close up of an elephant
PHOTO: Joel Mbugua

Too many organizations fall into the trap where each business domain or system owner prioritizes their own goals and needs before those of the organization as a whole. For example, they defend their own systems when they find out the same functionality is included in the systems of other business domains.

It's similar to the Indian parable of the six blind men and the elephant. Each man feels only one part of the elephant and describes this part to the others as if it was the whole. Inevitably their descriptions end up contradicting each other. Each man only considers the elephant from his own perspective, none of them see the whole. This makes it very hard to take care of the elephant in the right way.

Related Article: Digital Workplace Leadership: It Takes a Village

Tunnel Vision Is Bad for Business

If this parable rings true for your organization, the root of the problem to be solved is organizational in nature. IT system providers do not think and act on the basis of what is best for the individual employee or for the organization as a whole. Instead, they think and act based on their organizational and individual areas of responsibility. 

This is a textbook example of sub-optimization, which can happen when an inside-out perspective is allowed to lead the way. The result is you end up competing with each other instead of collaborating. The individual parts of the digital work environment overlap and are often in direct conflict with each other.

fable of six blind men and the elephant, adapted for the digital workplace

The question of ownership comes up naturally in this context. Who takes ownership of so many resources that are intended to meet so many different needs?

Related Article: Digital Workplaces Start With the Big Picture

Digital Workplaces Need an 'Owner'

According to a 2015 Gartner report (registration required), 46 percent of all organizations surveyed had a digital workplace initiative in progress, but only 4 percent had identified an owner and leader of their digital workplace.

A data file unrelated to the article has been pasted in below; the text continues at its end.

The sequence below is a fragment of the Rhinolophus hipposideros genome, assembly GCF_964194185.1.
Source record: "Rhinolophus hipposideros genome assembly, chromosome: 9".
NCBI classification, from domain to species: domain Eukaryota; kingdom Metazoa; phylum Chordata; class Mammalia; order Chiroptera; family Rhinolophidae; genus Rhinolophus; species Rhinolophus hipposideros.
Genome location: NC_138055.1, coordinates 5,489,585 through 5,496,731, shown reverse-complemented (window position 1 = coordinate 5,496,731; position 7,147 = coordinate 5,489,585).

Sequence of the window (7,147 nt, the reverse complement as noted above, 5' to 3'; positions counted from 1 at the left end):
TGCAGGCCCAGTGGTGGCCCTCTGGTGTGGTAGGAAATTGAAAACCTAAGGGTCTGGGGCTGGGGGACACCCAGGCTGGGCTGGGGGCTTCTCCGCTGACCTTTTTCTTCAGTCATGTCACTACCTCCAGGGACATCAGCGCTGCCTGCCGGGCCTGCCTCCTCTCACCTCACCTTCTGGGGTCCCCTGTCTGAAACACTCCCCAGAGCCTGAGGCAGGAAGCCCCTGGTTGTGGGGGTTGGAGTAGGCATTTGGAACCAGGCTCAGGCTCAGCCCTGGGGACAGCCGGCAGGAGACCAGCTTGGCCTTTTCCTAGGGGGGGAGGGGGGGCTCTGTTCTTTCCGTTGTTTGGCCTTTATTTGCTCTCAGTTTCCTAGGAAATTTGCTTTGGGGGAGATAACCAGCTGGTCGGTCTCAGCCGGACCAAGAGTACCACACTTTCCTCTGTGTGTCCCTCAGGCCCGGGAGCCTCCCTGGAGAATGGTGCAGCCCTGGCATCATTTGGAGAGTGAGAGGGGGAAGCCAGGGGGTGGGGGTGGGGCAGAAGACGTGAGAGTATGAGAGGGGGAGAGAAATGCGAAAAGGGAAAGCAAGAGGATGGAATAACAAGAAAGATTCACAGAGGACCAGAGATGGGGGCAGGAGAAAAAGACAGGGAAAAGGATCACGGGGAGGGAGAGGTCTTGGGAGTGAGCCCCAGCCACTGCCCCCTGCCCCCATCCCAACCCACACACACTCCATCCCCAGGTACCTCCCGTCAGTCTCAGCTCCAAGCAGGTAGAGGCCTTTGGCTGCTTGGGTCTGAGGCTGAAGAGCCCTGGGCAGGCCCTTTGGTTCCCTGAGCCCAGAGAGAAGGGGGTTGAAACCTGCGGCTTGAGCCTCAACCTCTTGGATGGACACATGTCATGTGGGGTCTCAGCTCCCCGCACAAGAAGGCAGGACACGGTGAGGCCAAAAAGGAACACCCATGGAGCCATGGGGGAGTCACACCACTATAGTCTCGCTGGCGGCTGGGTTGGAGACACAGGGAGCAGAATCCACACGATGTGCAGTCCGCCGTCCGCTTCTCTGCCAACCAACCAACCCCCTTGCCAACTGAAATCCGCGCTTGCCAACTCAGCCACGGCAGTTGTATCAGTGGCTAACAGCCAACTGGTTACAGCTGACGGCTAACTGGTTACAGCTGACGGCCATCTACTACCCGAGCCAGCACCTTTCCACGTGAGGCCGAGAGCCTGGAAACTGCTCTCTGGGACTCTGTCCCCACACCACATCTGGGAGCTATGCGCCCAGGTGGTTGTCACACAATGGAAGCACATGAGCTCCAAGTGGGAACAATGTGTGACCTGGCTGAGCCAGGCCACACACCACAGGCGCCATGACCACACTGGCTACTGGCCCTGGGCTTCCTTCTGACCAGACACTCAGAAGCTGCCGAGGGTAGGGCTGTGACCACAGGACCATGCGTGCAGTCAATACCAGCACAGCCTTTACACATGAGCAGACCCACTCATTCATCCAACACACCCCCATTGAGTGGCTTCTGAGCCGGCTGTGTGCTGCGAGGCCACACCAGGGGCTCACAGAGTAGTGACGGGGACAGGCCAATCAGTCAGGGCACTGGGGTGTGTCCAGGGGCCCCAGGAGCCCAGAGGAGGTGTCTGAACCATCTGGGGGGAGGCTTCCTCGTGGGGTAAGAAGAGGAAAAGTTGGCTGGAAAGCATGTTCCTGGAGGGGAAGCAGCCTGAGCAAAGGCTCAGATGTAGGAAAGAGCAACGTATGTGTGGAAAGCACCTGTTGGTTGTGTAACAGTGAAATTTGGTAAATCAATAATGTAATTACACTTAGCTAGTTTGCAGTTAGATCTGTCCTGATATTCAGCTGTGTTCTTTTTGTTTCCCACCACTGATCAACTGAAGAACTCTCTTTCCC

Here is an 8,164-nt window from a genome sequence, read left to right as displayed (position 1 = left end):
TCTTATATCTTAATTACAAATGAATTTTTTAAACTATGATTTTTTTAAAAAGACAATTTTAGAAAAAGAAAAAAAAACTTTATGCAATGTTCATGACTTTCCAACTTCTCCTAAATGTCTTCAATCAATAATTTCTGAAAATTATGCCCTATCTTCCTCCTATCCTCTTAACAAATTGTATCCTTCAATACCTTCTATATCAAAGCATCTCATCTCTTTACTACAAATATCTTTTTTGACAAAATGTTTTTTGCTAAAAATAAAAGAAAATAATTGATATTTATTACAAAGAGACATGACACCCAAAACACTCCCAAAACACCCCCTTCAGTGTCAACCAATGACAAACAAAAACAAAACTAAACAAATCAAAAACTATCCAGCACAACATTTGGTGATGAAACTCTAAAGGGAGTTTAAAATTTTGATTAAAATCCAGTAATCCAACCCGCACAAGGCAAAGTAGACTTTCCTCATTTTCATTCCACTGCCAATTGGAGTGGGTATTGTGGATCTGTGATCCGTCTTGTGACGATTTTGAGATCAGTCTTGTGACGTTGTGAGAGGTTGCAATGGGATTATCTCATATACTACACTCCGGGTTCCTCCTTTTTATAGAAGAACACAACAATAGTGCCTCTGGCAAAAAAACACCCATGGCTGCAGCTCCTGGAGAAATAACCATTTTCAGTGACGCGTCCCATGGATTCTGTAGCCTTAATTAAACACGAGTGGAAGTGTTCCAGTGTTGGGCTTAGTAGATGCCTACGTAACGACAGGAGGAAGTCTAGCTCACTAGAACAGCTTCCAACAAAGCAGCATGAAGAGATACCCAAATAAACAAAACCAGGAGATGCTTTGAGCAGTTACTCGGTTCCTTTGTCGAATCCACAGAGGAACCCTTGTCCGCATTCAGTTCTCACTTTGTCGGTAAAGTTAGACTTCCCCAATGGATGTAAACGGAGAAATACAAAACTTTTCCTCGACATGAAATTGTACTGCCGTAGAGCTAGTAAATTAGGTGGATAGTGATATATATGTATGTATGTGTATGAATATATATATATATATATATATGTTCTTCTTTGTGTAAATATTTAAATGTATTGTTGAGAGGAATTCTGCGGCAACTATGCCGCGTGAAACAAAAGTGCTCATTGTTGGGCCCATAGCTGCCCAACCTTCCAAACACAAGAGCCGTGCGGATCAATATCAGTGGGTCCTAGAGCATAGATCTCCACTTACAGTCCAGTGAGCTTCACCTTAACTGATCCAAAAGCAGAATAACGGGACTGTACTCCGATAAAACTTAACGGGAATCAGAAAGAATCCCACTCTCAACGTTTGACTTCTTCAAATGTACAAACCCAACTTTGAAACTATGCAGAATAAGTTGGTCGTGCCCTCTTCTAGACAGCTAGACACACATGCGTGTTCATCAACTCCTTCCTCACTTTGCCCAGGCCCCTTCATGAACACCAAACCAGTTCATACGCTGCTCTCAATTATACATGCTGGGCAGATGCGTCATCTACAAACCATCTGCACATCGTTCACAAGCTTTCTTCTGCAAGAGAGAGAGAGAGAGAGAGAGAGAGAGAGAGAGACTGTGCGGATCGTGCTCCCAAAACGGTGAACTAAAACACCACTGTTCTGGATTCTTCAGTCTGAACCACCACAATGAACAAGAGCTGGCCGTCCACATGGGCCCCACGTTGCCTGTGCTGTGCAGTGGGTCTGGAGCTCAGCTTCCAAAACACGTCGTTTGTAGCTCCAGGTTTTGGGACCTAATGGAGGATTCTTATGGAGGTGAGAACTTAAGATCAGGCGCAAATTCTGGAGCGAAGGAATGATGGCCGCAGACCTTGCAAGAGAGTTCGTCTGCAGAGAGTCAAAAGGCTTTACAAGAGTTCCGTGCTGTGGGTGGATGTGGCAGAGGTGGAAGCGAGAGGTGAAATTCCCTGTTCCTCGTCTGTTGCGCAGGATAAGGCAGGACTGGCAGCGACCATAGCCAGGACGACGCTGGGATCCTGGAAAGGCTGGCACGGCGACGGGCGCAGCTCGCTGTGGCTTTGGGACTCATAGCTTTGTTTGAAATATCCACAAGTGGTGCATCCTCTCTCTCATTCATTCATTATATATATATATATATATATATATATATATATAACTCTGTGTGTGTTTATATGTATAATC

Does someone need to take ownership of the digital workplace? The answer is a clear yes — just as someone needs to be responsible for city planning within a city. A lack of ownership of the whole is the cause of many of the problems in a digital workplace. Each person owns and is responsible for their part, but no one feels responsible for ensuring the optimal functioning of the digital work environment as a whole. This is why digital work environments are often found in such a poor state.

Any organization without someone taking ownership of its digital workplace can expect a significantly greater risk of failure. Holistic ownership is a key part of the solution. Without this, there is a high risk that the digital workplace will come to a halt at a single initiative instead of developing continuously as a process.

Taking ownership for the entire digital workplace may seem both scary and difficult. It's not easy, that is true. Nevertheless, someone seeking a challenge who has the experience and skills to take the challenge should not be afraid to do so. In our opinion, this is a significant and meaningful role because the digital workplace is an enabler for the digital transformation of the enterprise.